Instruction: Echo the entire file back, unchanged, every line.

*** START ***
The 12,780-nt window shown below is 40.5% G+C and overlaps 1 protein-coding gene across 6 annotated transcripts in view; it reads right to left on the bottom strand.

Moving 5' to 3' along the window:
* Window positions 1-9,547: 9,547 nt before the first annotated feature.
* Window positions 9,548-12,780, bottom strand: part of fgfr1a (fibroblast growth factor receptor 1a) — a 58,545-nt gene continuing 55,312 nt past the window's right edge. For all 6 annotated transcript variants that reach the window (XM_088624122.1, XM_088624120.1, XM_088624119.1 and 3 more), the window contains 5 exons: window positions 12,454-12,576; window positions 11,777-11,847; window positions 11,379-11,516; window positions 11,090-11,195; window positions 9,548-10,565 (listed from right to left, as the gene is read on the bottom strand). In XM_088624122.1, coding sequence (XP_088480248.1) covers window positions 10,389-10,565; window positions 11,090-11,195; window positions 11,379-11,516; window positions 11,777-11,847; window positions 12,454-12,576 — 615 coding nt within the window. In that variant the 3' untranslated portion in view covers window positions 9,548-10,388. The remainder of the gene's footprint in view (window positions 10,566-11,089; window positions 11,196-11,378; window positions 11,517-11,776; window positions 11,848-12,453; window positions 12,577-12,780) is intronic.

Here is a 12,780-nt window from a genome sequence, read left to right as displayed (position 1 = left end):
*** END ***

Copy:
The 12,780-nt window shown below is 40.5% G+C and overlaps 1 protein-coding gene across 6 annotated transcripts in view; it reads right to left on the bottom strand.

Moving 5' to 3' along the window:
* Window positions 1-9,547: 9,547 nt before the first annotated feature.
* Window positions 9,548-12,780, bottom strand: part of fgfr1a (fibroblast growth factor receptor 1a) — a 58,545-nt gene continuing 55,312 nt past the window's right edge. For all 6 annotated transcript variants that reach the window (XM_088624122.1, XM_088624120.1, XM_088624119.1 and 3 more), the window contains 5 exons: window positions 12,454-12,576; window positions 11,777-11,847; window positions 11,379-11,516; window positions 11,090-11,195; window positions 9,548-10,565 (listed from right to left, as the gene is read on the bottom strand). In XM_088624122.1, coding sequence (XP_088480248.1) covers window positions 10,389-10,565; window positions 11,090-11,195; window positions 11,379-11,516; window positions 11,777-11,847; window positions 12,454-12,576 — 615 coding nt within the window. In that variant the 3' untranslated portion in view covers window positions 9,548-10,388. The remainder of the gene's footprint in view (window positions 10,566-11,089; window positions 11,196-11,378; window positions 11,517-11,776; window positions 11,848-12,453; window positions 12,577-12,780) is intronic.

Here is a 12,780-nt window from a genome sequence, read left to right as displayed (position 1 = left end):